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Children with cancer coping with anxiety, trauma through art therapy

The ‘Tracy’s Kids’ program has been helping children with cancer and their families at Methodist Children’s Hospital since 2012.

SAN ANTONIO — Last year, Second Lady Karen Pence visited San Antonio to shine a light on a treatment helping children with cancer heal.

12-year-old Damaris Ovalle loves to paint. “It makes you feel...have fun, not worry about anything else,” she said.

Damaris has Acute Myeloid Leukemia, but is healing through help from her art therapist Courtney Martin at Methodist Children’s Hospital.

“We see kids as young as two. Pretty much, if they can hold a pencil or a hold a paintbrush, we’re doing artwork,” Martin said.

The requirements to become an art therapist are very similar to a mental health counselor.

“You have to have your Master’s degree in Art Therapy or Counseling, a related field. Then you need to have 2-3 years of post-graduate experience to become registered. You also have to be supervised by an art therapist and you have to sit for an exam to become board-certified,” Martin said.

Art therapists incorporate art as a therapeutic tool within the counseling sessions.

Tracy’s Kids is the non-profit organization that funds the art therapy program at Methodist Children’s Hospital. Children in the program use art therapy as a way to cope with the emotional stress and trauma of cancer and its treatment.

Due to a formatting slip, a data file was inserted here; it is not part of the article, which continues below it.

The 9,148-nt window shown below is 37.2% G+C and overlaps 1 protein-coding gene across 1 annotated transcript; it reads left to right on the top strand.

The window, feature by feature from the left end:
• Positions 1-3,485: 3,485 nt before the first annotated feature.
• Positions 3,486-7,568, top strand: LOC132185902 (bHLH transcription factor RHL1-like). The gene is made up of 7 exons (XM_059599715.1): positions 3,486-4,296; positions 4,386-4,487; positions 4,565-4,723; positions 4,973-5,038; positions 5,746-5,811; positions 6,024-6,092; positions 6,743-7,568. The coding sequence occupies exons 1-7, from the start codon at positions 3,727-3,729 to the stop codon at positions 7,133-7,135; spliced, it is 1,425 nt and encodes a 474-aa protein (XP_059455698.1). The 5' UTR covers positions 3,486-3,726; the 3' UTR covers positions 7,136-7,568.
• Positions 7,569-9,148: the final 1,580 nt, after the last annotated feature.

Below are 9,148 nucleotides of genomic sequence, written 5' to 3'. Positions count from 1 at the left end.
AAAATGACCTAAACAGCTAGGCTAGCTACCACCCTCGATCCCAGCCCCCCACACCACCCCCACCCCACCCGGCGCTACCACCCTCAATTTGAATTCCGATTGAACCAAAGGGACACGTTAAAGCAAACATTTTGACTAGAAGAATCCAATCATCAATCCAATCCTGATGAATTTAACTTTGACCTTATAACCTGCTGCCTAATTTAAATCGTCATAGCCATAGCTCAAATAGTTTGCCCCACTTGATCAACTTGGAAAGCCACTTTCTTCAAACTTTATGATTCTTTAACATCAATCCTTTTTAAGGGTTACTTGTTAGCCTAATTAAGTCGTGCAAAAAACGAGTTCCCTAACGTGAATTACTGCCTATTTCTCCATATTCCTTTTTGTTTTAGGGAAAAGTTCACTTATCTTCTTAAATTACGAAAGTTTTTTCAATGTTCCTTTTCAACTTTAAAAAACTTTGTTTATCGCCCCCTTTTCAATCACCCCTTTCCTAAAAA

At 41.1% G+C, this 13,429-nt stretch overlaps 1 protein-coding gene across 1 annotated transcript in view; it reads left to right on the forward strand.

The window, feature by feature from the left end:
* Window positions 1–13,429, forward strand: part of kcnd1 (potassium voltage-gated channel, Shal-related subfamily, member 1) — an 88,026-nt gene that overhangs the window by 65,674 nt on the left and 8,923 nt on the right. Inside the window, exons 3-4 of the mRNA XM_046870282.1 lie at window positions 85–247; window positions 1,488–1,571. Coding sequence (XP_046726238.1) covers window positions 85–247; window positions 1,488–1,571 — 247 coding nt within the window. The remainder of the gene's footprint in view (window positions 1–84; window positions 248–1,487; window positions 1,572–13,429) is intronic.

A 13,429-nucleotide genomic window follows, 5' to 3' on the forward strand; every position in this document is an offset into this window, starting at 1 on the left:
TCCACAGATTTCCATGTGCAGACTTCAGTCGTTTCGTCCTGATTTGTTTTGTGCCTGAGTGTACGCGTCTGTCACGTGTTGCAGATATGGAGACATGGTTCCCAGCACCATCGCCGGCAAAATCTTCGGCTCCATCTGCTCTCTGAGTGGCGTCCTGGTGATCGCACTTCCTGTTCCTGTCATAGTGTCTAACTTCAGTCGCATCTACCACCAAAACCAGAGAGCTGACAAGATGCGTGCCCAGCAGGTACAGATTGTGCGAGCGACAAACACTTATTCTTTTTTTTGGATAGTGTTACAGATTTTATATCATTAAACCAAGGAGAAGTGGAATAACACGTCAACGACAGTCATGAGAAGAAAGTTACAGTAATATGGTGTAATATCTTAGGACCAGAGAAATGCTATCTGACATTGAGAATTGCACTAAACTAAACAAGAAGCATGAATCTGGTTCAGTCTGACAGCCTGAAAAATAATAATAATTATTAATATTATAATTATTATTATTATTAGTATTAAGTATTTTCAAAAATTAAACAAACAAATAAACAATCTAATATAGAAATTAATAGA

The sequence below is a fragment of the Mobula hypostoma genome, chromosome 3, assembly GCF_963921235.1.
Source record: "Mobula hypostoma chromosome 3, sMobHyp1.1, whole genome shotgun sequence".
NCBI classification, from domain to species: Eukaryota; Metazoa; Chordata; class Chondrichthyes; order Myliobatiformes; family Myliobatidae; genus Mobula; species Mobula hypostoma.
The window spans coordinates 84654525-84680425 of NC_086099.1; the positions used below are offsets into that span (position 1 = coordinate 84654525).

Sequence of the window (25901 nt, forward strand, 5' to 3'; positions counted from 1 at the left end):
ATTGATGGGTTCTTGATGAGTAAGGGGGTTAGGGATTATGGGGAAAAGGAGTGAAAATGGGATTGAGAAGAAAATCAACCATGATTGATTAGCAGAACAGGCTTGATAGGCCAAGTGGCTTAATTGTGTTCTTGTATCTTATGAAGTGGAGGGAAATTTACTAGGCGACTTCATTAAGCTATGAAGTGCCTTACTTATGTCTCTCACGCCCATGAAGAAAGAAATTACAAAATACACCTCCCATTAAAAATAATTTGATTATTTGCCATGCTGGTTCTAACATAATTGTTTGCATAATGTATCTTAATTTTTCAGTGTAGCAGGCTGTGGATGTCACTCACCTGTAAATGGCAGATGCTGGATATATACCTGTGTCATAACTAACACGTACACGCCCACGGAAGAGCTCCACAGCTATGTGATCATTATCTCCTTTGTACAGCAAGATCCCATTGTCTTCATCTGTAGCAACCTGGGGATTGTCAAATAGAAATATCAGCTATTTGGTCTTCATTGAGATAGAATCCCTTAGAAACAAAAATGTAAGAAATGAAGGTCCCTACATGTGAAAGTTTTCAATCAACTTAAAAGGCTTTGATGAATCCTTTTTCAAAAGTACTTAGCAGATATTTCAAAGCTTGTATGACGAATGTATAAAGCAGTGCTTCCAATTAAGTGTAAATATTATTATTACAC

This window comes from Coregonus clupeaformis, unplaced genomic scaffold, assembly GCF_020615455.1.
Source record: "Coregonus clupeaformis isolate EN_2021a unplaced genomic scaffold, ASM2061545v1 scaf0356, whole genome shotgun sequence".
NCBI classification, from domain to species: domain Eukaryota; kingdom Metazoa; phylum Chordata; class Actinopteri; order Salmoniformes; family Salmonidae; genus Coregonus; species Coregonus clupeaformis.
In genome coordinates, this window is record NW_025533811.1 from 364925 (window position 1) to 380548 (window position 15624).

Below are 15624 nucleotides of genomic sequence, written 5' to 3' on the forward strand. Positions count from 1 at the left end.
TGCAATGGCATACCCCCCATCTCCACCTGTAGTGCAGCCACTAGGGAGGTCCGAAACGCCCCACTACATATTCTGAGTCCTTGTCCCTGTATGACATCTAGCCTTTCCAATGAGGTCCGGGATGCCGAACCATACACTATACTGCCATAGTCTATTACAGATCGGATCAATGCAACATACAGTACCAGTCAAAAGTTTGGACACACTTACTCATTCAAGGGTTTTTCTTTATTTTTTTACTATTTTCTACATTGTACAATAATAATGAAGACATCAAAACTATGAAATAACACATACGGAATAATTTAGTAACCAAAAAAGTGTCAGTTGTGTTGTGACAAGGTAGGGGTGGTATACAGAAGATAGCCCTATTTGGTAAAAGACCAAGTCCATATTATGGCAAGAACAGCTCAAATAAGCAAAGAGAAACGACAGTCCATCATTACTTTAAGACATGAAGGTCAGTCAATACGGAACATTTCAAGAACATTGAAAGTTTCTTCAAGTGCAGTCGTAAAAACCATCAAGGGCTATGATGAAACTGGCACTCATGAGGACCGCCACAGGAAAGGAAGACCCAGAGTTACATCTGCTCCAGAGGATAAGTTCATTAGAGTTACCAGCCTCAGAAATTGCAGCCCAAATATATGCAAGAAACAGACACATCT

“You feel less anxious and all the mixed emotions going through you,” Damaris said.

The program also extends beyond the child.

“Siblings and parents are a part of the experience. It’s not really just for the patients, it’s for the patients and their families,” Martin said.

Recently, Damaris received a bone marrow transplant from her four-year-old brother. “I feel good every day,” she said.

Dr. Manny Esquilin, the pediatric oncologist at Methodist Children’s Hospital also said he is seeing the benefits in his patients.

“It’s a way to reduce anxiety without needing to use sedating medications and I’m all about natural techniques and ways to try to alleviate some of these symptoms without having to medicate the kids,” he said. "What’s been encouraging is to see kids almost look forward to coming into the hospital because they are going to have a chance to participate in art therapy and work with Courtney and do some of these projects."

Damaris is doing well and it’s almost time to go home and get back to school.

When asked if she was excited to go back to school for the seventh grade possibly in the fall, she smiled and jokingly said ‘no.’

With a beautiful smile, Damaris also shared her love for her family back in Eagle Pass.

“My family, I would like to say hi.” 

Anyone interested in art therapy can go to here to find a list of credentialed art therapists in their area. 

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